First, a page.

For the most part, my PhD was about developing and applying computational methods for problems in neuroscience, such as signal processing for analyzing neural time series, or statistics and “data science” for multi-modal brain data, including text and images. So I thought it wasn’t unreasonable to believe that my research was in “computational neuroscience”, and that I should talk to other “computational neuroscientists” at conferences like “COmputational” and SYstems NEeuroscience.

This was, for the most part, a disaster: for some reason, it just so happened that the computational neuroscientists from computational neuroscience graduate programs that I was talking to at these conferences were by and large doing something entirely different and had little interest in talking to me. It wasn’t that people were mean or antisocial, and maybe I was communicating my work poorly, but it simply felt like the goals and problems of my work was not something they were familiar with.

But how could that be??? We were all, after all, computational neuroscientists, right? Wrong. As the years went on, I realized that a big part of computational neuroscience—arguably its dominant view—isn’t really about using computational methods per se, but that it is first and foremost a specific perspective of neuroscience, namely, that the brain is a computational device. So really, a majority of computational neuroscience research was about “the computational brain”, and how neural circuits implement computational algorithms, similar to how logic circuits in physical computers and the embedded software can implement the representation, transformation, and transmission of information (Narrator: “we will come back to this.”).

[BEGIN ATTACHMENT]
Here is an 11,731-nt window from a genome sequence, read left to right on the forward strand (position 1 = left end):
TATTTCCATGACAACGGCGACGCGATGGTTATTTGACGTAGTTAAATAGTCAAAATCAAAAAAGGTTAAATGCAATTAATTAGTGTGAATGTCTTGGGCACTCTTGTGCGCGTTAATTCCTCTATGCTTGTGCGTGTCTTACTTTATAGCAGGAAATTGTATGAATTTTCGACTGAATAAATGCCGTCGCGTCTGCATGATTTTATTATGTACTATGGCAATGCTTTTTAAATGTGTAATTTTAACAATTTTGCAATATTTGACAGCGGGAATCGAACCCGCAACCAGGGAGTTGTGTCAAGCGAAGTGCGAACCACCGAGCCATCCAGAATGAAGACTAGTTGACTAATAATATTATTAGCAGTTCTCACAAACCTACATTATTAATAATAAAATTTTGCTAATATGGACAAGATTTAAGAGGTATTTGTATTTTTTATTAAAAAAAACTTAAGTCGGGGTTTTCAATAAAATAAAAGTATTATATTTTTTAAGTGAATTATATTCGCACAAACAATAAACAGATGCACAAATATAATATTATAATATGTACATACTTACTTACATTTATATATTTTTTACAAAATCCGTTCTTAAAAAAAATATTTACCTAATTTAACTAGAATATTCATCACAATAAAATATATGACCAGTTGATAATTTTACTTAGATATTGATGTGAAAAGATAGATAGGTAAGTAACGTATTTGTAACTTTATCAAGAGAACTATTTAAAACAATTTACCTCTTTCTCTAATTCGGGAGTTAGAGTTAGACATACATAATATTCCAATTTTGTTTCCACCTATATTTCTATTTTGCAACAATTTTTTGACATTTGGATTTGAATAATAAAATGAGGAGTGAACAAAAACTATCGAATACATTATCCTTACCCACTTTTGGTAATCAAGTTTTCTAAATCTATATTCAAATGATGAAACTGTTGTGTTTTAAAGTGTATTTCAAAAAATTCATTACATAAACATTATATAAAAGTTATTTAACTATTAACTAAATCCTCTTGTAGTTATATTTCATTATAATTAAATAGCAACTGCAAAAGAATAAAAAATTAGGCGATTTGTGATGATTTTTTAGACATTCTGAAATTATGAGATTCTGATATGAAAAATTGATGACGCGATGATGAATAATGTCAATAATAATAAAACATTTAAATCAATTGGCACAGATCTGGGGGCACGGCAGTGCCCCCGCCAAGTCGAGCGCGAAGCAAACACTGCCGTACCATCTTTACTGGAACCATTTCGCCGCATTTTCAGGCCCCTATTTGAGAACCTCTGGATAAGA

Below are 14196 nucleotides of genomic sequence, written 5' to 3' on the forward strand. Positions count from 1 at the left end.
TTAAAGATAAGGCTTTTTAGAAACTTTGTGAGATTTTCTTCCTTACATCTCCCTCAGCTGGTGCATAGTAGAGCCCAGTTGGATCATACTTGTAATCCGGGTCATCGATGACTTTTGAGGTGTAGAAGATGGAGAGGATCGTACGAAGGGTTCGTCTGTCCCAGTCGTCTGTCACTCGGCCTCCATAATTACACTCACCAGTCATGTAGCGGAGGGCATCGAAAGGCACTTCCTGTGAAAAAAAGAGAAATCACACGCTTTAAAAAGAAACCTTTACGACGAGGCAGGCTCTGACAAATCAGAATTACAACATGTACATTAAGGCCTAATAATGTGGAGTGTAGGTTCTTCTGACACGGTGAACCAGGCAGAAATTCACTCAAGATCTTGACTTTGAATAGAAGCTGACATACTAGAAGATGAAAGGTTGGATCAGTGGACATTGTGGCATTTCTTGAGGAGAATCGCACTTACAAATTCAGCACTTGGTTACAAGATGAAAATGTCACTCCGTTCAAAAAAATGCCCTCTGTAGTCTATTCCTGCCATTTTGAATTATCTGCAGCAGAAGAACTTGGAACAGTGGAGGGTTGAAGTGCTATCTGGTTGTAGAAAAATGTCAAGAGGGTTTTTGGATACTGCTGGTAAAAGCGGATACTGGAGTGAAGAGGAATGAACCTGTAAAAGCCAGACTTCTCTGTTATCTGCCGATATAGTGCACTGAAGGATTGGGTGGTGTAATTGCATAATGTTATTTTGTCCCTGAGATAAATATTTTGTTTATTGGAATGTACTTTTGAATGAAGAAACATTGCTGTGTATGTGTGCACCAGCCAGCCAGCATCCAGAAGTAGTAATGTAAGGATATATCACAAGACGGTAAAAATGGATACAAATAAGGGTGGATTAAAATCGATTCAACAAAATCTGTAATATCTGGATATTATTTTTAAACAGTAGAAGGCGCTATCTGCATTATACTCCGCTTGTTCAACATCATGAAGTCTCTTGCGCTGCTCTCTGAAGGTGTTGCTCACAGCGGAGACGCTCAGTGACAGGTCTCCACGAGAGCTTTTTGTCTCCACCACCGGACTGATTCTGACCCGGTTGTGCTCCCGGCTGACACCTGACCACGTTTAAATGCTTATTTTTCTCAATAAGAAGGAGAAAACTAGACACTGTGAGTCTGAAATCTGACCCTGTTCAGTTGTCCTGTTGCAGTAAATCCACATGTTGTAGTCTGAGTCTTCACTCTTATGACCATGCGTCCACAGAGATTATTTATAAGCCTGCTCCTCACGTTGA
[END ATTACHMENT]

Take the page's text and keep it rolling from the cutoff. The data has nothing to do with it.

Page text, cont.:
In other words, most of modern computational neuroscience was actually theoretical neuroscience working under a very specific perspective or assumption (one might even call ideology), and confusingly, it just happen to also employ computers and computational methods. Many to most even developed and applied new computational methods for analyzing data, but it was, at the end of the day, for extracting insights about computations in the brain. But the people that were “just” developing computational methods for neuroscience and neurobiology? They were (and I was) like these weird niche people doing data analysis for experimentalists, on whom we depended for our existence and livelihood (not untrue).

At this point, especially if you are a computational neuroscientist, you might either disagree vehemently or simply shrug:

You might disagree with the premise that computational neuroscience is narrowly defined as being about neural computations. After all, the Wikipedia article on Computational Neuroscience says this (which feels very much like it was edited and approved by an Eastern European researcher over 50.):